Continued from Part 1:
My job during casting was to mix white plaster powder with water so it was just right, saturate the burlap in it, and hand the pieces to Mr. Taylor and his assistant, David. Then they carefully laid them into the molds. Sometimes things became a little chaotic and very messy, as we had to work quickly because the heat was making the plaster set up quickly. I ended up going home splattered in plaster from head to toe the first several days. It was uncomfortable and hard on my allergies, but I loved it.
After the body sections set, we coated the plaster inside and out with lacquer, which is essentially clear nail polish that doesn’t smell as strong. This lacquer made our casts waterproof. After putting the body pieces together (which wasn’t easy), we worked on sealing the seams between the pieces and making the plates and spikes to go on the Stegosaurus’ back.
Making the plates was the first time I got to do a cast myself and the plate I cast happened to be a most significant plate: L4. This plate on the actual fossil had teeth marks in it from some creature that apparently tried to take a bite out of this dinosaur. We were so careful, you can see the bite marks right there on the sculpture.
The plates and spikes, which were more compact than the other parts, were filled with expanding foam, coated in lacquer, and painted. The body was then painted, with the head showing off super fine detail, and finally the plates were secured into place. The last detail was a sculpture of a little boy Mr. Taylor made to sit between its back plates, showing the idea that people and dinosaurs lived together.
Randall Gabrel, the man who bought the Stegosaurus, also requested a baby Stegosaurus to match the full-grown female. The baby Stegosaurus stands about four feet tall, so it is short and strong enough for kids to sit on (I even tried it out). Mr. Gabrel wanted the baby because he wanted to put up a sign with the two dinosaurs that asked the question of which one Noah would have taken on the ark.
After the main pieces of the Stegosaurus had been put together and she started looking more like a living animal, I began to feel that it was rather insensitive to continue calling her “the Steg”, so I decided to call her Methuseline, which is based off of the name Methuselah who died in the year of the flood just as this Stegosaurus would have died in the year of the flood (since Noah obviously would not choose a twelve-foot tall Stegosaurus when he could take the four-foot tall baby). Logically then, I should have called the baby Lamech, but I did not like that name, so I decided to call him Enoch. However, I am the only person who calls them that.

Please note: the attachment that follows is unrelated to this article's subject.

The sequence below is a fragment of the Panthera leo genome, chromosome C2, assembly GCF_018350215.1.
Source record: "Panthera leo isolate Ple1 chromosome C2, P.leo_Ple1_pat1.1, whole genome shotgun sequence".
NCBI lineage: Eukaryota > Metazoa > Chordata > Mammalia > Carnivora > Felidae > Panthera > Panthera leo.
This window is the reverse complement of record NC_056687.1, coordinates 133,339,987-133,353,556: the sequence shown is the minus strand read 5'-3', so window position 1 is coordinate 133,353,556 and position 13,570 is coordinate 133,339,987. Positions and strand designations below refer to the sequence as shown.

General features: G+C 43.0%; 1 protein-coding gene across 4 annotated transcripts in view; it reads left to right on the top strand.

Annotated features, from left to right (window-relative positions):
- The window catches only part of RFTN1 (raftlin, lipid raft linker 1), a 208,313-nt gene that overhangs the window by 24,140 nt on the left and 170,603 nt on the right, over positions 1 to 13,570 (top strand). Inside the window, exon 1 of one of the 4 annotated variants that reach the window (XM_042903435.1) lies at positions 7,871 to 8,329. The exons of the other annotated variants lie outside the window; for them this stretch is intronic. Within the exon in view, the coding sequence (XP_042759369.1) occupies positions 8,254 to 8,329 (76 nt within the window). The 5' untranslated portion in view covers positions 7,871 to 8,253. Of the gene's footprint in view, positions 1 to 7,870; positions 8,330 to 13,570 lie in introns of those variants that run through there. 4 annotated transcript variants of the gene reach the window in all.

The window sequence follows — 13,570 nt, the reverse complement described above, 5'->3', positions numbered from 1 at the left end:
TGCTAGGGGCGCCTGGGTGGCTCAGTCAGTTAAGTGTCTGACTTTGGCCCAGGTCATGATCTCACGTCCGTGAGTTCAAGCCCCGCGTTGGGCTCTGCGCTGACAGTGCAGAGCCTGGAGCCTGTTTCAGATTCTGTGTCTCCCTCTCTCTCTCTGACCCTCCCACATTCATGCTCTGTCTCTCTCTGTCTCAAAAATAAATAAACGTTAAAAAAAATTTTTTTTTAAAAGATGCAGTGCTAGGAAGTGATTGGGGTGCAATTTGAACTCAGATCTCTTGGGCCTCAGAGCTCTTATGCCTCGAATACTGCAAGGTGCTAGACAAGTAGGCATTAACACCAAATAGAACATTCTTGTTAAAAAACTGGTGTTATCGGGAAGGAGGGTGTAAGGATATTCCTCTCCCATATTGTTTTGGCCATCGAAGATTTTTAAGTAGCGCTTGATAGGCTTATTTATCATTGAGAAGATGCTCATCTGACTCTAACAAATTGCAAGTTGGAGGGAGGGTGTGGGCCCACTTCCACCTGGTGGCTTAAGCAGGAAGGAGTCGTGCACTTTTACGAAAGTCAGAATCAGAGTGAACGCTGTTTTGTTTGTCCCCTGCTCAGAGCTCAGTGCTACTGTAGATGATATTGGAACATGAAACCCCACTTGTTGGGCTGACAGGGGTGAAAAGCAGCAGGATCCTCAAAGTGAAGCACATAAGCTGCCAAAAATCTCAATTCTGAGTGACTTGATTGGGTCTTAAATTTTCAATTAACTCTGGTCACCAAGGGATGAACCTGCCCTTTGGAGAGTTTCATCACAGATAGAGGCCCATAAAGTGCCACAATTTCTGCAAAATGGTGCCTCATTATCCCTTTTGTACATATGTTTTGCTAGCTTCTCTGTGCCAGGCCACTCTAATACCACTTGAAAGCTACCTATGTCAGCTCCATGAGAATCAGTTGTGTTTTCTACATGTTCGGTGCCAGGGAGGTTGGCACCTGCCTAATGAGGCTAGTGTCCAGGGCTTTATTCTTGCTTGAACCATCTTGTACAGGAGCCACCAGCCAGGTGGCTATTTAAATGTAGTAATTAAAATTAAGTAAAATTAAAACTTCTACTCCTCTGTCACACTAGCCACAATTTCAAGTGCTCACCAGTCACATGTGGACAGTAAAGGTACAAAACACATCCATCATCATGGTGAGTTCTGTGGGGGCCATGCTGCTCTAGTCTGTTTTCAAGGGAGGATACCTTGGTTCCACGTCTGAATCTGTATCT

Finally, both mother and baby were coated in the same kind of clear paint used to coat cars. This coat sealed up everything and made it extra durable. They were loaded up and taken to Woodward, Oklahoma in late October, 2012. Methuseline barely fit through the underpasses, but by the grace of God, she made it safely to her new home.
The arrival of the dinosaurs happened just in time for the grand opening of the Woodward
Christian Academy, where Ken Ham was a guest speaker. I shamelessly skipped my college classes to go to the grand opening where I got to meet Ken Ham in person with our small Stegosaurus team.
It was exciting to be seventeen, fresh out of high school, with no previous experience in all the things I worked on at Mt. Blanco. I wasn’t the only young person working on the Stegosaurus project either. David was just fifteen when he started working on the project, long before I came onto the scene.
You don’t have to be over eighteen, have a college degree, or lots of experience to do incredible things that make a difference in the world – you just have to be willing to serve wherever God puts you. So look around you, and see what you can do in your community today, regardless your age. You may not get to do something as glamorous sounding as building a dinosaur, but God can use you for His incredible purposes if you are only willing.